Grossmont College Biological

For each of the three concepts below, please provide a brief definition explaining the meaning of the concept.

For each concept, please provide an example from our course materials that helps to illustrate what the term means/why it is significant.

Readings, lectures, slides, clips/documentaries are all fair game for use as examples.

1.) Biopower

2.) Social Health Gradient/Social Health Ladder

3.) Eugenics

Part Two: Short Answer.

After taking time to reflect upon our course materials and discussions so far, please compose a critical response to the following prompt.

Please be sure to address all portions of the prompt.

In responding, please include at least two examples from our course materials that help elaborate, explain or otherwise illustrate the answer you are providing.

Approximate Length: 3-5 Paragraphs

In-text citations/quotations are not required but are you are welcome to use them.

If direct quotes or paraphrases are included, please include brief citation information

(e.g. last name, page number).

A separate works cited page is not required.

Please use 12pt. Times New Roman font and double-spaced paragraphs.

Please remember to insert page numbers and a header with full name.

Short Answer Prompt (Just One Prompt To ‘Choose’ This Time.

1.) We have been spending a significant amount of time this past week considering the concept and approach of biological determinism/essentialism in relation to a series of social identities, categories, and experiences including gender, sex, and race.

First, please identify what biological determinism as an approach to social explanation means – how might we define this concept?

What are the assumptions and the logic/reasoning that guide biological determinist arguments?

Next, please consider what real or potential consequences might result from applying a biological determinist approach to the study of race, ethnicity, sex and/or gender.

Finally, please identify real and potential critiques that have been or might be made with respect to biological determinist arguments? (Hint: Considering social constructionist understandings of categories/classifications may be helpful here).


Grossmont College Biological

As we think about how science relates to society, we’re going to encounter arguments that might be roughly grouped together under the label ‘biological determinism.’ We’ll be exploring this concept – including a series of critiques of the concept – in detail in this and the coming weeks. Let’s get started by thinking carefully about the following questions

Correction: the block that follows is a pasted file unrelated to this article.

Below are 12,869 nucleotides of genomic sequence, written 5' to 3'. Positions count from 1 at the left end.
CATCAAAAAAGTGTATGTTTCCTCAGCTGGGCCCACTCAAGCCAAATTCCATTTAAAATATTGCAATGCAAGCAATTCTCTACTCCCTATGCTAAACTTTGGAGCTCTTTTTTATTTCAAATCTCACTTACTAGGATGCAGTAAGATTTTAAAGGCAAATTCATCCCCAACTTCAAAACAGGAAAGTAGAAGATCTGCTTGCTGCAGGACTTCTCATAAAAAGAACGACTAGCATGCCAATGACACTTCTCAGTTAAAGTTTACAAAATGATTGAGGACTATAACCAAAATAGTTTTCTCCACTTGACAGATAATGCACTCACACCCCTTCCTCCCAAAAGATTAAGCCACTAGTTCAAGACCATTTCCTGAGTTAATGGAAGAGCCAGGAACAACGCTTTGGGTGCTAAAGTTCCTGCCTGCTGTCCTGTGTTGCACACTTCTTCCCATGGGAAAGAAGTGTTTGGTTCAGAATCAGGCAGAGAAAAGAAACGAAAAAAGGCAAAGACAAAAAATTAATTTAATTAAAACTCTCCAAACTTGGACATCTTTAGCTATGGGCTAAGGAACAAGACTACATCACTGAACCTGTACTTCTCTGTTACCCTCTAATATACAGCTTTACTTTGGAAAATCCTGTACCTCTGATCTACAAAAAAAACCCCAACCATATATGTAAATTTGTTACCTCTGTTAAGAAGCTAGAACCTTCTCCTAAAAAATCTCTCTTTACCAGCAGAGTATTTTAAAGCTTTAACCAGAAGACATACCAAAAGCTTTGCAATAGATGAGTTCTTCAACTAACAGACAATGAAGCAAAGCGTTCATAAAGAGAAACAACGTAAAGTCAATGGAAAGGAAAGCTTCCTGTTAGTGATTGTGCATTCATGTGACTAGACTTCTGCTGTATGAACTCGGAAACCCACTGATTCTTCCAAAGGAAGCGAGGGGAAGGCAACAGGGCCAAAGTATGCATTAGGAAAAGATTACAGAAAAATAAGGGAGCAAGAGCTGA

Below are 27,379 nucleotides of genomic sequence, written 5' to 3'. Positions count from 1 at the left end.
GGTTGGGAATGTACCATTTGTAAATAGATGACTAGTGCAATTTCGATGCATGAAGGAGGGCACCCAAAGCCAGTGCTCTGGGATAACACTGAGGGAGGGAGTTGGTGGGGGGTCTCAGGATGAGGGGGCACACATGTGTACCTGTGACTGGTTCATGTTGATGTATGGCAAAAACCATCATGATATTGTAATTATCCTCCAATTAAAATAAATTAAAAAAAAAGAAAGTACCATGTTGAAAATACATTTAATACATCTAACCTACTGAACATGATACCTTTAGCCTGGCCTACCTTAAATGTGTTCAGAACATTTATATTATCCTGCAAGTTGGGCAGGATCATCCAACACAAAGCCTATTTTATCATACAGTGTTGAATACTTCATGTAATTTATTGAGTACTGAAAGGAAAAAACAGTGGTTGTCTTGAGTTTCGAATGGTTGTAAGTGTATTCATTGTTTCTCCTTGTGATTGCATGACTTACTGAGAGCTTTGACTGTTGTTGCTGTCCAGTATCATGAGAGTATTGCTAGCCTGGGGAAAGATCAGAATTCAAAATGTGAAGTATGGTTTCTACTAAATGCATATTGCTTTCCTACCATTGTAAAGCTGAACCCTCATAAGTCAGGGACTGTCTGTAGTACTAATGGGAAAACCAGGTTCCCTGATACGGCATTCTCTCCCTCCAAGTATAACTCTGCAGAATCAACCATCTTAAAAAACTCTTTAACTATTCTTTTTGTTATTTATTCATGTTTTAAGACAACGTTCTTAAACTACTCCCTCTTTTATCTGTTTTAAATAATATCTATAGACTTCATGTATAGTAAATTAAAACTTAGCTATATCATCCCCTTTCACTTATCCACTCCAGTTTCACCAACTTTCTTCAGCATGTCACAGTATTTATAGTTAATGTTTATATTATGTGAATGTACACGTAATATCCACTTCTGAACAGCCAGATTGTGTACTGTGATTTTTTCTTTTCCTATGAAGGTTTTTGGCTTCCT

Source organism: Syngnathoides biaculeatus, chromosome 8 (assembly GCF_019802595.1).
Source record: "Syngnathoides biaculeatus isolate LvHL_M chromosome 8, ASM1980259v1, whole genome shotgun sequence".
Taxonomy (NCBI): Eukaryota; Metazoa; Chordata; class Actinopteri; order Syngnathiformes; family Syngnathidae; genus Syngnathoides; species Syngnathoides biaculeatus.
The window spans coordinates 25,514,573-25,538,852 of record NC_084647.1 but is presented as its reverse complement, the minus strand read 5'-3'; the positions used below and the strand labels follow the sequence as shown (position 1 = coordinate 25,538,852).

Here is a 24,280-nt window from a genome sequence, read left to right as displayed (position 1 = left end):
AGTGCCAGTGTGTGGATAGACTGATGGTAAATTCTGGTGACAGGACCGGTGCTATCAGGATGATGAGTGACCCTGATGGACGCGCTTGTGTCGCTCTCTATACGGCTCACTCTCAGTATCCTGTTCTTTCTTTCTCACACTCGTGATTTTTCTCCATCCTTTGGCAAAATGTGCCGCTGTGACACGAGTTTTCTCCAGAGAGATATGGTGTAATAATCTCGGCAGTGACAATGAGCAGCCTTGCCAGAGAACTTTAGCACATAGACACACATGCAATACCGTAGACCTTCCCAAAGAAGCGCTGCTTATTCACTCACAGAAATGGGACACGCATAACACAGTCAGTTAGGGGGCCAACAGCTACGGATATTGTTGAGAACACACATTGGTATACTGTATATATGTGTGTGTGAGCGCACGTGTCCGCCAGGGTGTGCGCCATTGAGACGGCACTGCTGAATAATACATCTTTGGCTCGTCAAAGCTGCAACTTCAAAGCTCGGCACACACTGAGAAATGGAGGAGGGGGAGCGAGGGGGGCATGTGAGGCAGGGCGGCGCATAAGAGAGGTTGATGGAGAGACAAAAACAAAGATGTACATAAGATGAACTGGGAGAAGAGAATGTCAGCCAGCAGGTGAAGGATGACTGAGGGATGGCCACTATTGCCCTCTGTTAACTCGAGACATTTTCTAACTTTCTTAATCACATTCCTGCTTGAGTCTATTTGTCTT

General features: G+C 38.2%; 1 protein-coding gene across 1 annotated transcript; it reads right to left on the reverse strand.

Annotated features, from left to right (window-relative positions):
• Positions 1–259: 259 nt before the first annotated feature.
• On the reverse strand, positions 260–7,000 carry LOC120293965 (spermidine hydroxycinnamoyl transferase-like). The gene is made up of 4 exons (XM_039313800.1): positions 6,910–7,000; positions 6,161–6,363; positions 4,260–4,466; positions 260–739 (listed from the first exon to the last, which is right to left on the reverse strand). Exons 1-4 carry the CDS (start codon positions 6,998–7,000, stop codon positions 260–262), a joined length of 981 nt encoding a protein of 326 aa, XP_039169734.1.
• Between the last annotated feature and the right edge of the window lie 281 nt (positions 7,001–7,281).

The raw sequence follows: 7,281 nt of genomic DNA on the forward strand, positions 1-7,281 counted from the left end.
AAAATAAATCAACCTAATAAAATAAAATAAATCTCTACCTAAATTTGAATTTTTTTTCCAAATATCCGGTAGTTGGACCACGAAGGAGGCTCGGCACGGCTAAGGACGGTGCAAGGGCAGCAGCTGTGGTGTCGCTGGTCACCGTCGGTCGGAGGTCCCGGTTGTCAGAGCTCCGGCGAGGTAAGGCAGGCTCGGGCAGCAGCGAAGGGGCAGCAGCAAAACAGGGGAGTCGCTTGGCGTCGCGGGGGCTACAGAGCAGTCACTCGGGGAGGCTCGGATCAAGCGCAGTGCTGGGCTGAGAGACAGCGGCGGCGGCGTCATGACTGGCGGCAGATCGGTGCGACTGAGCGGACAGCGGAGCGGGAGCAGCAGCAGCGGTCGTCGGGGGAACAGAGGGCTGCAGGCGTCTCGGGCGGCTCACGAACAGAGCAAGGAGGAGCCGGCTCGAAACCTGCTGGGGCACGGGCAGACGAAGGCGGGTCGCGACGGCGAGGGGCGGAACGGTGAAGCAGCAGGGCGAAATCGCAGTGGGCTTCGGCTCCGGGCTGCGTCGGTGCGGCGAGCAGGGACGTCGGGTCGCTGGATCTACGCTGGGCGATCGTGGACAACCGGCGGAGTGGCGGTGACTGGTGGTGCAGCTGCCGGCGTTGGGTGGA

1. What might it mean to say that an individual is determined by their biology? Or that someone is essentially who and how they are due to biological characteristics?

2. What role does biology play in relation to society? What role does society play in relation to biology? In other words, does biology influence society? Does society influence biology? How, exactly?

3.Can we think of examples where biology is used to explain individual behaviors and social relations? That is, can we think of examples where society is explained by reference to biology? Do we find such examples persuasive? Yes? No? Maybe? it depends?

4. Can we think of critiques of using a biological determinist approach to understanding people and society?

A related series of questions that we will begin considering this week concern the ‘big picture’ concept of classification/categorization – how individuals and groups of individuals come to be grouped into certain ‘boxes’ (for better or for worse) in terms of gender, sex, sexuality, race, ethnicity, etc. Processes of categorization/classification lead us to ask a number of questions.

What might it mean to suggest that gender is socially constructed? How does thinking of gender in terms of social construction compare with the logic of biological determinism that we’ve begun to discuss?

What about race? What might it mean to suggest that race is socially constructed?

In scientific, medical, and other (e.g. legal) contexts, folks are often categorized. What do these classification or categorization schema do?

In particular, what scientific purpose(s) do they serve? Do forms of classification based on gender or race serve beneficial ends? Harmful ends? Both? Neither? It depends?

How might attending to multiple intersecting variables (i.e. race/gender/class) inform particular STEM research projects and/or practical applications/interventions?